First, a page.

On the eve of Barack Obama's inauguration as the first African-American president, history provides an eerie reminder of just how far the nation will have come in its treatment of black Americans.
As the Boston Globe's Michael Kranish writes, when Obama takes the oath on the Capitol steps he "will be standing amid stonework laid by slaves" leased by owners for as little as $13, facing a crowd on the Mall "where slaves were held in pens ready for auction," then enter the White House "where the foundations were laid by slaves and where eight presidents held blacks as human property."
Michelle Obama can be tied even more directly to slavery. Her paternal great-great grandfather was born a slave and lived in a cabin on a South Carolina rice plantation.
A living reminder of more recent U.S. racial divisions, however, will be found among distinguished guests invited by Obama to his swearing-in—some of the surviving 330 Tuskegee Airmen of World War II, whose all-black fighter squadrons were first scorned by white pilots but went on to score major aerial victories.
When the 16,000 black Tuskegee pilots and ground crews were formed largely at the insistence of President Franklin Roosevelt's wife, Eleanor, black Americans still lived under the harsh discrimination of Jim Crow laws that denied them equal housing and lodging, voting and job rights, and equality in the armed forces.
White officers considered blacks lacking the intelligence to be pilots. Some Tuskegee airmen were washed out of training for the flimsiest reasons. And despite wartime victories, they were denied jobs as airline pilots at war's end.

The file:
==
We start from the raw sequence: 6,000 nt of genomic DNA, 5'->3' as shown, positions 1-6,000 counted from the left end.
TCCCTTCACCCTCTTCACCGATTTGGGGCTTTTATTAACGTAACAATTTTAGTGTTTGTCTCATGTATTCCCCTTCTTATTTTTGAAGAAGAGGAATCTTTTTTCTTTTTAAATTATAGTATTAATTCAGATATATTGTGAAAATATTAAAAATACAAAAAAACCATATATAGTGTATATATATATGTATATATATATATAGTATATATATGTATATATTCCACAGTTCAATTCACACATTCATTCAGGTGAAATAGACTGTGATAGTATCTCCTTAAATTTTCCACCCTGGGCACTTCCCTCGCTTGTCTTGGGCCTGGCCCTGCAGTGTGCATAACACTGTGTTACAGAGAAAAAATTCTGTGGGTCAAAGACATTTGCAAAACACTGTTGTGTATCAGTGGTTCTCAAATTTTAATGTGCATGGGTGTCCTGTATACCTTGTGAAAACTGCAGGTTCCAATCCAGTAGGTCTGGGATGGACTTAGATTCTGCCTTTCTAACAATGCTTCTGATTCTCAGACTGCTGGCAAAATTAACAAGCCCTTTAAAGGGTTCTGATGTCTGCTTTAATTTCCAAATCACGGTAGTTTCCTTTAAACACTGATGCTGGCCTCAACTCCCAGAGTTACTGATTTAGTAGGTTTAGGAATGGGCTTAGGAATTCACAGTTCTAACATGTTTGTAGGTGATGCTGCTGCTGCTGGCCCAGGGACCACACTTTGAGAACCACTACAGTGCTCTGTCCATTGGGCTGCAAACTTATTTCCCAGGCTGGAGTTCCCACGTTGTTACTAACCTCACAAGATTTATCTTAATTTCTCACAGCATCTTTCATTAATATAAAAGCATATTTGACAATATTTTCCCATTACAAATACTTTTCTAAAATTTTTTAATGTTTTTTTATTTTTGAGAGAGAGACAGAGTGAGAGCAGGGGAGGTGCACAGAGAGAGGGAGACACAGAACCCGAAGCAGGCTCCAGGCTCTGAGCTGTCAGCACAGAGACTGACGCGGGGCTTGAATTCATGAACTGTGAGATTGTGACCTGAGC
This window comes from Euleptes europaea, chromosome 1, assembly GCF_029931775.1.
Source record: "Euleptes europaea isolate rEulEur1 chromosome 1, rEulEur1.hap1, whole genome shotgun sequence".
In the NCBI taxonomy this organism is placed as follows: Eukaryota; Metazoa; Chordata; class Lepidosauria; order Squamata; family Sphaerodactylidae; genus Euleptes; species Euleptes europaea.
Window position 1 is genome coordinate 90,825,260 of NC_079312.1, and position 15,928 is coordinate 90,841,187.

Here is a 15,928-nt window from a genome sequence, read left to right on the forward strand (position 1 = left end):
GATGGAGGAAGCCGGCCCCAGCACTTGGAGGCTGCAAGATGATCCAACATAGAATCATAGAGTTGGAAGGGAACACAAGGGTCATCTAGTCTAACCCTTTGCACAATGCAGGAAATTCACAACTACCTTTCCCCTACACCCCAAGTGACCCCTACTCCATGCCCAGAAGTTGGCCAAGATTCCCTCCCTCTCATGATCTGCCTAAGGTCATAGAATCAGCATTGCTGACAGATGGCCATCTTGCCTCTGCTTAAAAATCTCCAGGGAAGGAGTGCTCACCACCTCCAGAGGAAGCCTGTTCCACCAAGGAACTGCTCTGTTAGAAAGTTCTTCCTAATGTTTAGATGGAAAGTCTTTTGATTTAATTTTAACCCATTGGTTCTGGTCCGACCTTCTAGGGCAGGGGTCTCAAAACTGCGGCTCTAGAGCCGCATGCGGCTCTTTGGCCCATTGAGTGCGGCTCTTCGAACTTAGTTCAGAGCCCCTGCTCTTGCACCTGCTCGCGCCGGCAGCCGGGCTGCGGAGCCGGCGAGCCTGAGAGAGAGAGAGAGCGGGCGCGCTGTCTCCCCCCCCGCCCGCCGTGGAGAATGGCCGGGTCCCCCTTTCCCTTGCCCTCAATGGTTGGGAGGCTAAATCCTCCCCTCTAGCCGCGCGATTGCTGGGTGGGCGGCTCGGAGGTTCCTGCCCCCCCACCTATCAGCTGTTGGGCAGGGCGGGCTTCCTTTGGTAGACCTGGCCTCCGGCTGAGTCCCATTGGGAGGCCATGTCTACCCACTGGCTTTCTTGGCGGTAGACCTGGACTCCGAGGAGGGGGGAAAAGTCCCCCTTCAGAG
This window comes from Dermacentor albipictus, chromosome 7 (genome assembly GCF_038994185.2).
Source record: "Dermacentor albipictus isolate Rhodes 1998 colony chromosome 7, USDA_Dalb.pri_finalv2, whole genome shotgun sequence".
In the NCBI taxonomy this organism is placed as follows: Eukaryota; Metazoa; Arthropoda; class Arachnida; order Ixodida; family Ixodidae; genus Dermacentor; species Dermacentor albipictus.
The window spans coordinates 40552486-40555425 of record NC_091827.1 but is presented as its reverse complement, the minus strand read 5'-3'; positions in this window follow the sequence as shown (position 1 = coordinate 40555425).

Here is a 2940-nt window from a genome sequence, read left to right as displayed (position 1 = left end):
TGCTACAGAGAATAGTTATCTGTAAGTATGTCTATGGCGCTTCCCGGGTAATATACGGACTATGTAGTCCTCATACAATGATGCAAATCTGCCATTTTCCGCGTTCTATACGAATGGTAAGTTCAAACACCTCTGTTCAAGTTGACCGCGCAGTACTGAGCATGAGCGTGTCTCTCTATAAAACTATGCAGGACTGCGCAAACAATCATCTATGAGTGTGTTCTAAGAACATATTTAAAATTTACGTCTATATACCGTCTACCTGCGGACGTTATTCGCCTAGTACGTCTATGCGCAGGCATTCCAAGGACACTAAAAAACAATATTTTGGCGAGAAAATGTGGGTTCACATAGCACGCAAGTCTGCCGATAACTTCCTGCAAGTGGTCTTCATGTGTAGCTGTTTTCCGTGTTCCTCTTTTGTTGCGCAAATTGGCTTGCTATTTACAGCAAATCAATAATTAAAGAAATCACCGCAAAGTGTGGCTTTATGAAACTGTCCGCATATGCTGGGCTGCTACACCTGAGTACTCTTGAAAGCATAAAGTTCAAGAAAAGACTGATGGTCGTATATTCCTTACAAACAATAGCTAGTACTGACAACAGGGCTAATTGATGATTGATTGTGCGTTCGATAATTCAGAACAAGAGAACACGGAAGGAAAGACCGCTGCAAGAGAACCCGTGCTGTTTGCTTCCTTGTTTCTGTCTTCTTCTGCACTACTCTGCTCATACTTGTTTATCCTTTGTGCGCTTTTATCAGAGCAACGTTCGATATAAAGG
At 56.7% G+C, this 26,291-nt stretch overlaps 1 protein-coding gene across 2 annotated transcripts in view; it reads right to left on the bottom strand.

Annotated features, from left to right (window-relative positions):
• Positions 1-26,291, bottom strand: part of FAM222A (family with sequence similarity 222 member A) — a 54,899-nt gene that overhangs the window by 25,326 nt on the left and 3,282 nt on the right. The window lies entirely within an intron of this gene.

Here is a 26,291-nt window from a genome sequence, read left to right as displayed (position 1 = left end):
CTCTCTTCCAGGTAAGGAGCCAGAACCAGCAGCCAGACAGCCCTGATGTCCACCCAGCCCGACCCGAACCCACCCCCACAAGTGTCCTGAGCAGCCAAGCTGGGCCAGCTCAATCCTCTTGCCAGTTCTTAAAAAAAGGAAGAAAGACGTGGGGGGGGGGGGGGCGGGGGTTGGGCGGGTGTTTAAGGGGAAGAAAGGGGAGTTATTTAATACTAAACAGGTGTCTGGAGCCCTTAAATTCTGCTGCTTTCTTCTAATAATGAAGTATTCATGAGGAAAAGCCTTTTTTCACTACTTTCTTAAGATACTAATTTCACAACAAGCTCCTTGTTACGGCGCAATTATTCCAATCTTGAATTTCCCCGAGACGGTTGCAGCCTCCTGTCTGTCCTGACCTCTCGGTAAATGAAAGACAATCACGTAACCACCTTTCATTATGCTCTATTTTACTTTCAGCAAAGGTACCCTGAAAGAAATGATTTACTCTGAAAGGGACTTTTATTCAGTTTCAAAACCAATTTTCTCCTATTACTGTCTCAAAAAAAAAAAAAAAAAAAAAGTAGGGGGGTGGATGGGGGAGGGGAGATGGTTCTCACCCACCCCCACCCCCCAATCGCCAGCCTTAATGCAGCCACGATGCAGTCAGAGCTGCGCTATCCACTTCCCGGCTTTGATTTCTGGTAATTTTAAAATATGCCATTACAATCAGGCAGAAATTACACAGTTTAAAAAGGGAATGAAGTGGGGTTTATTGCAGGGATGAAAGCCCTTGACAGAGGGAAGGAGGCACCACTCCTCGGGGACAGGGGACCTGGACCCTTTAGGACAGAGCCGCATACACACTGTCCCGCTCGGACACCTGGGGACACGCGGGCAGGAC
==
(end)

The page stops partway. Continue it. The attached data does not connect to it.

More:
Gradually, they've been honored in recent years with presidential medals for their combat exploits. They also laid the groundwork for black airline pilots and space astronauts.
Their finest hour, of course, will be to see President Obama, an embodiment of the American ideal of quality and the ultimate honor for any American of any color.
Unprecedented in history, Jan. 20 will provide companion lessons for the nation.
First, the election of a black president by popular vote illustrates how wrong a nation was for so many generations in its laws and attitudes because of skin color. Women had to fight for their rights, too. Gay Americans are the current scapegoats trying to overcome invidious bias.
Second, Obama's election also illustrates that a nation can outlive its darkest moods and attitudes and right its wrongs.
The pity is that the awakening takes so long, is so painful and so destructive to the civility and ideals of the American democracy.